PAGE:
A curve you don’t want

Curvature of the spine (or scoliosis) may sound like a scary diagnosis, but proper treatment enables children with the condition to lead normal, active lives.


Small curves are a normal part of the spine and not cause for concern, according to Dr. Daniel Green, a pediatric orthopedic surgeon at Hospital for Special Surgery in Manhattan. But when the curve exceeds a certain range, children require medical help.


Scoliosis tends to run in families, but most often the cause is not known. However, studies show that scoliosis is not caused by poor posture, the use of backpacks, or any type of exercise. It affects girls 10 times more often than boys.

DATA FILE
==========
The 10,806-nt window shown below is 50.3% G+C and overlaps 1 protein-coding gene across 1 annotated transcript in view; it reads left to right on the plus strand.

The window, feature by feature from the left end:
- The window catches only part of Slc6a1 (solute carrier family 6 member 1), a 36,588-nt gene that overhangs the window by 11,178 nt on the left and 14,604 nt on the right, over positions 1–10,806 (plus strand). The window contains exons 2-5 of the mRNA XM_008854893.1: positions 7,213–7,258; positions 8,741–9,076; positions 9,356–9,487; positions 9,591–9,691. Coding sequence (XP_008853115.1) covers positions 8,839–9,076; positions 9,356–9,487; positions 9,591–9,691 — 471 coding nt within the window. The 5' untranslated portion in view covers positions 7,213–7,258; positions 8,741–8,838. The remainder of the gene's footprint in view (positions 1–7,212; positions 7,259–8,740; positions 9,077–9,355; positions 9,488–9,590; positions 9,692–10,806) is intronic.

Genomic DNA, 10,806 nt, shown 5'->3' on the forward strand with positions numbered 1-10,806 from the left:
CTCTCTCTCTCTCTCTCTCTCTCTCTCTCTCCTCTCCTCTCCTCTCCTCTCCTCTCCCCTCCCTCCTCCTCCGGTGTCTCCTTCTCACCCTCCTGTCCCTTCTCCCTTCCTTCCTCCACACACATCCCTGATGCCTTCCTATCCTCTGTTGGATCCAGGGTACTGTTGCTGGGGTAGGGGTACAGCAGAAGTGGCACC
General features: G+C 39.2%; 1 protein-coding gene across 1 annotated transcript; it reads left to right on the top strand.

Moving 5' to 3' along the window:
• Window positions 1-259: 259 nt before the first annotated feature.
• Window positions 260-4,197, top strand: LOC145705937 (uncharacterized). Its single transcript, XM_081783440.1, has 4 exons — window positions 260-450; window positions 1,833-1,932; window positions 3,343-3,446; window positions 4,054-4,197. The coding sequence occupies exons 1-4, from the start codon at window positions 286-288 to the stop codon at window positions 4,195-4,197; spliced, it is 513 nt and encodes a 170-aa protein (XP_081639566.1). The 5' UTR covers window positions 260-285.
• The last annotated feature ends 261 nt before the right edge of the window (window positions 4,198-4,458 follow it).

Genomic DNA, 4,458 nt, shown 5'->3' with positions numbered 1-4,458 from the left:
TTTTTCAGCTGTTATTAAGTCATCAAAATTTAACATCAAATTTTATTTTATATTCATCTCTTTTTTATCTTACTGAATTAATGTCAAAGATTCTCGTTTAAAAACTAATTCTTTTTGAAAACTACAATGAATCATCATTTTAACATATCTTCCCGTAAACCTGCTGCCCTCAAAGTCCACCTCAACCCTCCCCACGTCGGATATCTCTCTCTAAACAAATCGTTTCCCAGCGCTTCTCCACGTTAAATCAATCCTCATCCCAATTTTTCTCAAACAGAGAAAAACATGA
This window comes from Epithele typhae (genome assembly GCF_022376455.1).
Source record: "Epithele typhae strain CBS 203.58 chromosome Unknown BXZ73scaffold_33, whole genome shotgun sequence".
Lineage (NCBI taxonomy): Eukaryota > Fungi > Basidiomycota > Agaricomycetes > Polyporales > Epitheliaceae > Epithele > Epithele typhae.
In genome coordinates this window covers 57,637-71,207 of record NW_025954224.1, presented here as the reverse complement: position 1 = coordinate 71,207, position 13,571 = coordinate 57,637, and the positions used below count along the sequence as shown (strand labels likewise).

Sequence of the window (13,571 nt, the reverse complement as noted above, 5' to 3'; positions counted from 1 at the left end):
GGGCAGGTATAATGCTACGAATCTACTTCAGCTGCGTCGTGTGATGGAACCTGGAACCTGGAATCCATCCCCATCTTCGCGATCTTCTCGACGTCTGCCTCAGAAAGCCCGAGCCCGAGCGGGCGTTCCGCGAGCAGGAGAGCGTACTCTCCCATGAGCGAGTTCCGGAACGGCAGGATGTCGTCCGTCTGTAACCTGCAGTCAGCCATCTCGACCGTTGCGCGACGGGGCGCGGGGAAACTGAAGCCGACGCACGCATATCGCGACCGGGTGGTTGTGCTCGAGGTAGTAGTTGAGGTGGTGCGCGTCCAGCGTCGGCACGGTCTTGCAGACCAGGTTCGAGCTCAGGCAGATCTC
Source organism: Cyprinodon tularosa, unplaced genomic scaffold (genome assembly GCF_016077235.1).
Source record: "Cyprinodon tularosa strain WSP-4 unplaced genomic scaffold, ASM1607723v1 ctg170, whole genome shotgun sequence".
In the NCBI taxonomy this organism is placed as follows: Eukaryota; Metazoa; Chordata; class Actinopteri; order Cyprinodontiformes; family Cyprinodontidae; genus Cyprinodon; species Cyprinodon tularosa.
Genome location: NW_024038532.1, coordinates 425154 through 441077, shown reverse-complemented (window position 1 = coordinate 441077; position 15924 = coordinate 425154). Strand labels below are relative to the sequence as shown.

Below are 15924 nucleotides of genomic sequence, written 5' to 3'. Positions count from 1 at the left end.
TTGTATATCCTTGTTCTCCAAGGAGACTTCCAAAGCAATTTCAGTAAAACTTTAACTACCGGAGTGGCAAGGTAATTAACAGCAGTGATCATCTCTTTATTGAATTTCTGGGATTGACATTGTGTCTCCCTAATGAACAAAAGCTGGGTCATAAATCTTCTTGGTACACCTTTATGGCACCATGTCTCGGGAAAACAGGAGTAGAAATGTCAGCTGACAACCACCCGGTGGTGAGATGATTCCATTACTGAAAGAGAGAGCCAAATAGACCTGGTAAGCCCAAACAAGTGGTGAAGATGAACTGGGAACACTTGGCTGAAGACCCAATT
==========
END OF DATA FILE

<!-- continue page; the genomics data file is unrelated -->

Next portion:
Scoliosis is often first detected during a routine visit to the child’s doctor or during a school screening. The development of scoliosis is usually gradual and painless. A curve can develop without a parent or child knowing it, until it becomes more obvious.


Signs of scoliosis

•  One shoulder appears higher than the other.

•  The waist appears uneven.

•  One hip looks higher than the other.

•  The ribs appear to stick out on one side.

•  The child seems to be leaning to one side when standing.


Early diagnosis and treatment lead to a better outcome. The diagnosis is based on a physical exam and x-rays. A curve of greater than 10 degrees on an x-ray is considered to be scoliosis.


For patients with smaller curves, the doctor may recommend just watching the condition. For bigger curves, the best treatment may be a brace to correct the condition. Sometimes surgery may be needed.

This website is not meant to substitute for expert medical advice or treatment. Follow your doctor’s or health care provider’s advice if it differs from what is given in this guide.


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